Rapid diagnosis and treatment are the most effective way to prevent a mild case of malaria from turning into a serious illness and death. In order to guarantee the improvement of the infected patient, it is necessary to administer one or more drugs, the drugs are chosen by the doctor according to some information on the following aspects: type of infecting , patient's age, history of previous exposure, and other health problems, verified on a case-by-case basis.  Next, we present a summary of the main drugs according to the level of use, respectively the most currently used and those with little use [6,7]. 

√        Artemeter + Lumefantrine

√         Artemether + Chloroquine (AS+CQ)

√          Artesunate + Amodiaquine (AS+AQ)

√          Artesunate + Sulphadoxine + Pyrimethamine(S+SP)

√         Artesunate + Mefloquine (AS+MQ) 

Little use drugs 

√         Piperaquine + Dihydroartemisinin

√         Piperaquine + Dihydroartemisinin + Trimethoprim

√          Dihydroartemisinin + Nafloquine

√          Artesunate + pyronaridine

√          Artesunate + Chlorproguanil + Dapsone 

In the absence of a vaccine, chemotherapy remains one of the weapons used to reduce malaria-associated morbidity and mortality. The treatment aims to reach the parasite at key points in its evolutionary cycle or else to interrupt the blood that is responsible for the clinical manifestations of the infection, to interrupt the transmission of the parasite by preventing the development of the sexual forms. When ineffective drugs are used or there are delays in treatment, especially in P. malaria, the parasite load continues to increase and can trigger complicated malaria. In a few hours, the patient can progress to a serious illness with one or more of the following manifestations: coma, metabolic acidosis, severe anemia, hypoglycemia, acute pulmonary edema [7-10].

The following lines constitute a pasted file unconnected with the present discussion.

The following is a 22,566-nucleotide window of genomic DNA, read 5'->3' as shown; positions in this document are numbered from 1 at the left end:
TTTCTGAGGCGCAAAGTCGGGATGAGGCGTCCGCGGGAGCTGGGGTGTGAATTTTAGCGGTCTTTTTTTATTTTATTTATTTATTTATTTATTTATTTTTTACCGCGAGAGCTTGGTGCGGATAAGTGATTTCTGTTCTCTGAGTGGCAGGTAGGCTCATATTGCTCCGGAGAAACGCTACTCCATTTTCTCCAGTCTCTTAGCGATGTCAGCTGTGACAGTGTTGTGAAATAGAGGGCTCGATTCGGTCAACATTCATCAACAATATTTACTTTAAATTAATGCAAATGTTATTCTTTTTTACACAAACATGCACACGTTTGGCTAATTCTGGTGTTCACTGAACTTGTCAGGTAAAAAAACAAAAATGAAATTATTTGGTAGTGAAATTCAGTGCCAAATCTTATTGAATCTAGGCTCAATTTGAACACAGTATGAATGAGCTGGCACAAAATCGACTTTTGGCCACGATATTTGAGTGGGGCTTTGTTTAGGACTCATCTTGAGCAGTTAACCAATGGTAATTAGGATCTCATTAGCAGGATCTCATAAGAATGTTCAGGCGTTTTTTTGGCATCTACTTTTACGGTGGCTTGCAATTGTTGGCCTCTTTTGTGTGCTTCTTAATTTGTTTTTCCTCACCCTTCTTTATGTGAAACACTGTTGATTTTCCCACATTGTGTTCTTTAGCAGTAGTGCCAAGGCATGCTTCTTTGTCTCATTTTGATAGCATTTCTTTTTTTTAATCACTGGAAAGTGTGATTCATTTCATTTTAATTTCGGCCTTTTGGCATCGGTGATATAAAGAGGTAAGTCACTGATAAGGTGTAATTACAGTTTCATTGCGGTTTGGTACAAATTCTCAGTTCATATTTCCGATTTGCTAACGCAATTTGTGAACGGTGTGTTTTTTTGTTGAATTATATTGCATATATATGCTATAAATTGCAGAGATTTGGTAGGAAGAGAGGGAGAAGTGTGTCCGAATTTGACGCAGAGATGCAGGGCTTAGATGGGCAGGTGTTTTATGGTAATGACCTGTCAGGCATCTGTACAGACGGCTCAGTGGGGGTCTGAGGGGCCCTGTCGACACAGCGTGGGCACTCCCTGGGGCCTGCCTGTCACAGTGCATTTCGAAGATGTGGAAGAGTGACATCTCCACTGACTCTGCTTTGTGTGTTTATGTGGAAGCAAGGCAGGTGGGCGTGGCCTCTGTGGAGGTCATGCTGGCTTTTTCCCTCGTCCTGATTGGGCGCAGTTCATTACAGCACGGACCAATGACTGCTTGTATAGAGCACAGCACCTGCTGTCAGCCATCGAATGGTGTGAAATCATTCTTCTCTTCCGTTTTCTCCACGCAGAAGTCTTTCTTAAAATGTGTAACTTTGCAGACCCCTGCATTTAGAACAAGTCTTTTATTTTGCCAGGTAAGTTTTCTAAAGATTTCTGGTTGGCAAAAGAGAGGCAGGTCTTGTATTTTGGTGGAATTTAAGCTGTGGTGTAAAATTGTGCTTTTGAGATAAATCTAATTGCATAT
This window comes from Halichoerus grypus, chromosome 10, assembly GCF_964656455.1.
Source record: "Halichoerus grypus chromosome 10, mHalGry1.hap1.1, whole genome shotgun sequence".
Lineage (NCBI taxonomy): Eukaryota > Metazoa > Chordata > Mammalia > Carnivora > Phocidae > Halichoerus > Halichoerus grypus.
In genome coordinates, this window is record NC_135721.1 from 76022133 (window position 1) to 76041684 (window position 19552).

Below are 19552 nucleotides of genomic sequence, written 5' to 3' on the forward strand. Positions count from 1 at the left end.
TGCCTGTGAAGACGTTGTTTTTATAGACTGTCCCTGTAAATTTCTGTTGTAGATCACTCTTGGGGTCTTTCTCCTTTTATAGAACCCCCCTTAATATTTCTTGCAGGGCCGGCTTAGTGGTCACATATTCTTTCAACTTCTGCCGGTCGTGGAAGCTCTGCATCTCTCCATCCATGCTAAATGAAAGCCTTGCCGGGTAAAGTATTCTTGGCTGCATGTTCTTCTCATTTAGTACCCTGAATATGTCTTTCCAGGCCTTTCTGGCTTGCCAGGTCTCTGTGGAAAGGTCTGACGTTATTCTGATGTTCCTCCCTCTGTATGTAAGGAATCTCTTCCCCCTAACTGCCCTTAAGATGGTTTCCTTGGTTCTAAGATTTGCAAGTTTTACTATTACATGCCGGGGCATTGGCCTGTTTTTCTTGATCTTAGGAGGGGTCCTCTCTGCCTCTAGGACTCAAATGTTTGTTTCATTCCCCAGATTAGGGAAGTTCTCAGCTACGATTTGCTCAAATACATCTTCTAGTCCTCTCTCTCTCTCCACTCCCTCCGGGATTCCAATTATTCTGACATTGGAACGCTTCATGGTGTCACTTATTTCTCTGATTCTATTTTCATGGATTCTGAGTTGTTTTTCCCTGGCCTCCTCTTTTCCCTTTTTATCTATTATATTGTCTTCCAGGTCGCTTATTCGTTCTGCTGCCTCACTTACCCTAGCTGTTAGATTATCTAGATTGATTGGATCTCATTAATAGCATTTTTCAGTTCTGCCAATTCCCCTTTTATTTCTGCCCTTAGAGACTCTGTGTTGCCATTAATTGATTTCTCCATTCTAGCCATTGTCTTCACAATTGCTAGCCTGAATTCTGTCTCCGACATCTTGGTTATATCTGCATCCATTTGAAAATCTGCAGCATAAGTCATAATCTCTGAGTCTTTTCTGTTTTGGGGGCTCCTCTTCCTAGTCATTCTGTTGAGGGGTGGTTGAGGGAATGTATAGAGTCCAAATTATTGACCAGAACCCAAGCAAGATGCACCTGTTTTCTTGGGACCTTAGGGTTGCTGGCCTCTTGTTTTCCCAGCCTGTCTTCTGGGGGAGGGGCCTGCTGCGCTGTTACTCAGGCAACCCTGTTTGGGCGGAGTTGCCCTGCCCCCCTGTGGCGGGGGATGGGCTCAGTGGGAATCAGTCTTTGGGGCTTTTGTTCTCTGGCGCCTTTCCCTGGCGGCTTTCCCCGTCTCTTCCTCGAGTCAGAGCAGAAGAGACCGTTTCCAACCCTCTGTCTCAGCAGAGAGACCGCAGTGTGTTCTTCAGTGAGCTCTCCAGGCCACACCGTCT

Based on these considerations, the following research question was developed: What is the epidemiological profile of malaria and treatment adherence in children under five years of age in the province of Malanje-Angola in the period February-March 2019? 

This study aimed to describe the epidemiological profile and treatment adherence of children under five years of age with a clinical diagnosis of malaria.

Materials And Methods

This is a descriptive study with a quantitative approach, which identifies the occurrence of malaria cases in the Pediatric Hospital of Malanje, whose sample of subjects was obtained by the non-probabilistic method for convenience. 

The present study was carried out at the Pediatric Hospital of the province of Malanje, which is located in the Republic of Angola on the northern plateau, has the city of Malanje as its capital, has a territorial area of 98,302 km2, with an estimated population of 745,666 inhabitants whose density is 76 in /km2 and has 14 municipalities and 67 communes [9]. 

Data collection was carried out in February-March 2019, through the application of a face-to-face questionnaire, after the project was approved by the local Ethics Committee under protocol No. 1997GPS/GPM/2018 and ref. No. 43/19.